Yet, Barra may be an example of what we will increasingly see -- and expect. In the world of social media, the World Wide Web, and a 24/7 news cycle, private sector leaders can neither isolate their companies nor control the expectations that govern how they need to behave. They cannot isolate their images from the glaring light of public scrutiny. Still further, multinational corporations, given both their wealth and the nature of their businesses, can have dramatic impacts on the economy, environment, health (and health care), and politics of nations and the world. In this respect, they have the equivalent of their own domestic and foreign policies. They no longer -- and no longer should expect to -- hide behind the private/public sector dividing line. The private sector is not so private anymore.
This has implications not just for how corporations respond in a crisis but for how they view their role in the world. The notion that corporations should exercise "social responsibility" is not new. Supporting charitable work, being environmentally friendly, and avoiding the abuse of foreign workers are good things to do, but the belief that being socially responsible consists primarily of finding ways to do good for society as long as it does good for the corporation at the same time needs some fresh thinking. Ethical corporate behavior will sometimes require doing the right thing at the expense of the firm. As efficiency is not the primary criterion for making decisions in government, so it must not be for making some decisions in the private sector.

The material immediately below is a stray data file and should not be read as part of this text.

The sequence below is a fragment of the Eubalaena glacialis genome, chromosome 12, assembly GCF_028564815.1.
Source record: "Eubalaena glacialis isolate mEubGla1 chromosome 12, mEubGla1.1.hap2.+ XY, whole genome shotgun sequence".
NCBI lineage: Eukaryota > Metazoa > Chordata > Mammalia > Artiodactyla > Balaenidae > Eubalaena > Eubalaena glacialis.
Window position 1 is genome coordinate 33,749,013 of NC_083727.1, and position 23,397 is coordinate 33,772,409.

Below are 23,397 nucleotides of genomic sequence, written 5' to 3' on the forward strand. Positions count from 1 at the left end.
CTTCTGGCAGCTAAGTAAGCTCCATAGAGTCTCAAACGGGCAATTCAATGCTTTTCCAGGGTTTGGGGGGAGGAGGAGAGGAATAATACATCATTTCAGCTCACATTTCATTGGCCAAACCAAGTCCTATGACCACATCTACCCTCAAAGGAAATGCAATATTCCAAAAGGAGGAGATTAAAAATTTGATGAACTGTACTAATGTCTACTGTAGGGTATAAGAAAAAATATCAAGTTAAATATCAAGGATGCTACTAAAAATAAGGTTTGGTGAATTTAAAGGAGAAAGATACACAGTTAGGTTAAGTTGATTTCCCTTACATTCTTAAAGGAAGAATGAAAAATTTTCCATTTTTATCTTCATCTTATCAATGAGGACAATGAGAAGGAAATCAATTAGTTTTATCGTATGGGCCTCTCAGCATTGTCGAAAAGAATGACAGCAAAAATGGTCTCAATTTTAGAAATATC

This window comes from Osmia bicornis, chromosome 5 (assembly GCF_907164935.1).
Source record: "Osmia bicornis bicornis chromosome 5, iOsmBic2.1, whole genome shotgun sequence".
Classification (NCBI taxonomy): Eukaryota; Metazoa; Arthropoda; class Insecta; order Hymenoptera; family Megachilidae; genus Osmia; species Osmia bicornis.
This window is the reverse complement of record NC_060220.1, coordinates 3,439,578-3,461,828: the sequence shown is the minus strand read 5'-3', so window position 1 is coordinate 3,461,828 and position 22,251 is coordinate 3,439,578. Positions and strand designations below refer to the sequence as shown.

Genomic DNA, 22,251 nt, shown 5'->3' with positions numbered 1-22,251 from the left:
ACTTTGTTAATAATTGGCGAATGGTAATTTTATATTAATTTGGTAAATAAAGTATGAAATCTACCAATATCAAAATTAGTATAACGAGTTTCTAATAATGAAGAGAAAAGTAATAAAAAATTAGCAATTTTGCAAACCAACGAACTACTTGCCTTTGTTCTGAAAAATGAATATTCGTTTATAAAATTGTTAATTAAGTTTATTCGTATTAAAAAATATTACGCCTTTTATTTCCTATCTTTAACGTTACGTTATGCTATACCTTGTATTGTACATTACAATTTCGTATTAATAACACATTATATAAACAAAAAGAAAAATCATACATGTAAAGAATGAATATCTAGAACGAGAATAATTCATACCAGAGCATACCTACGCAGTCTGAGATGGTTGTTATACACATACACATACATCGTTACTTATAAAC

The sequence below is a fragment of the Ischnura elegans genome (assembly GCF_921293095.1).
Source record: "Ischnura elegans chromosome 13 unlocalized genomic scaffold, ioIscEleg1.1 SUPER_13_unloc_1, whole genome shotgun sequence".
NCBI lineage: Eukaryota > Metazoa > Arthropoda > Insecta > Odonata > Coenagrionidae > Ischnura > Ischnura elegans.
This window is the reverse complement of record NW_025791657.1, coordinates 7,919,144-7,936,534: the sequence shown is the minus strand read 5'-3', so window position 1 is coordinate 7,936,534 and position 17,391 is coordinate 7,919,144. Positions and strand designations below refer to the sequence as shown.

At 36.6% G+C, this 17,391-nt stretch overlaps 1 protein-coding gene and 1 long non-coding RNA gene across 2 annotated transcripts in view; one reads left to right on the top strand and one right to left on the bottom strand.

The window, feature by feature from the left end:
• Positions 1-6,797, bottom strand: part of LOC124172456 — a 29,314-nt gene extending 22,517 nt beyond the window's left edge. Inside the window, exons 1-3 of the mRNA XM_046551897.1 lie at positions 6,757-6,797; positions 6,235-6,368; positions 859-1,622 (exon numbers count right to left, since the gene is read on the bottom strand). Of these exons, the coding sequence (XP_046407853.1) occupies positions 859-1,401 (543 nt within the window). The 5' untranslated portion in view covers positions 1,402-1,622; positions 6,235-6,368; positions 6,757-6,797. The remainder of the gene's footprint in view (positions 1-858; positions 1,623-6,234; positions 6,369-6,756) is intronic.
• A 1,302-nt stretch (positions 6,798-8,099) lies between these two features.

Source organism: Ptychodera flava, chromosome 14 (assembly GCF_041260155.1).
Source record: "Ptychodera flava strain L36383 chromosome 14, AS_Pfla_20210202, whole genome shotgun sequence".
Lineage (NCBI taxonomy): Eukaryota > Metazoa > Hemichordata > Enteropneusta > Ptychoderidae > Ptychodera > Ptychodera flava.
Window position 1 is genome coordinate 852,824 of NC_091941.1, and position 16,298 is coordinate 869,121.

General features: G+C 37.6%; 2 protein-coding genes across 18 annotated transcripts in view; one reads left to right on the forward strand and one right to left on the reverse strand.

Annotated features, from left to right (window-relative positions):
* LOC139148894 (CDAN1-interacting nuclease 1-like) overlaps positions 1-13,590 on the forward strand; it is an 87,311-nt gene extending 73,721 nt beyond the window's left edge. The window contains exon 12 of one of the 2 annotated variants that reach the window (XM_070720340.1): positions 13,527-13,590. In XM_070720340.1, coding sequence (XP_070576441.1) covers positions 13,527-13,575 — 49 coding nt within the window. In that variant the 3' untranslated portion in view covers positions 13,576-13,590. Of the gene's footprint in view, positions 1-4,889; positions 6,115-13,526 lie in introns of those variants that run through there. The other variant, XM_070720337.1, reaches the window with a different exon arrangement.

The notion that corporate leaders are increasingly "public officials" also has implications for how they are trained, selected, and rewarded. Skills that we think of as essential for government officials - building public trust, handling hostile media, meeting public expectations and civic responsibilities, managing public crises (including empathy with victims), testifying before Congress, and anticipating public reactions to organizational and personal practices and habits -- will increasingly be associated with the success (or failure) of private sector presidents and CEOs. Just ask Tony Hayward, CEO of Gulf Oil, who lasted just a few weeks when he appeared tone deaf to the public outcry about oil gushing into the Gulf of Mexico in 2010, telling a reporter that: "There's no one who wants this thing over more than I do, I'd like my life back."
Historically, corporations are creations permitted, supported, and regulated by laws under the belief that their actions will serve the public interest. In recent years, we have tended to make the assumption that a rising corporation lifts all boats -- it creates jobs, wealth, and thus improves society. That assumption invites questioning when the growth of jobs does not match the growth of profits, the wages of workers do not rise with the wages of executives, and corporate risk-taking leads to public environmental and economic disasters (rescued with taxpayer funds).
A healthy, vibrant private sector is essential to society. We need to preserve corporate entrepreneurship, agility, and efficiency. The goal should not be to use regulation and oversight to strangle its ability to function. Yet if private sector leaders don't do a better job of using the skills and accepting the ethical responsibilities of public officials, calls to rein them in will increase. Mary Barra may be the canary in the coal mine for private sector CEOs.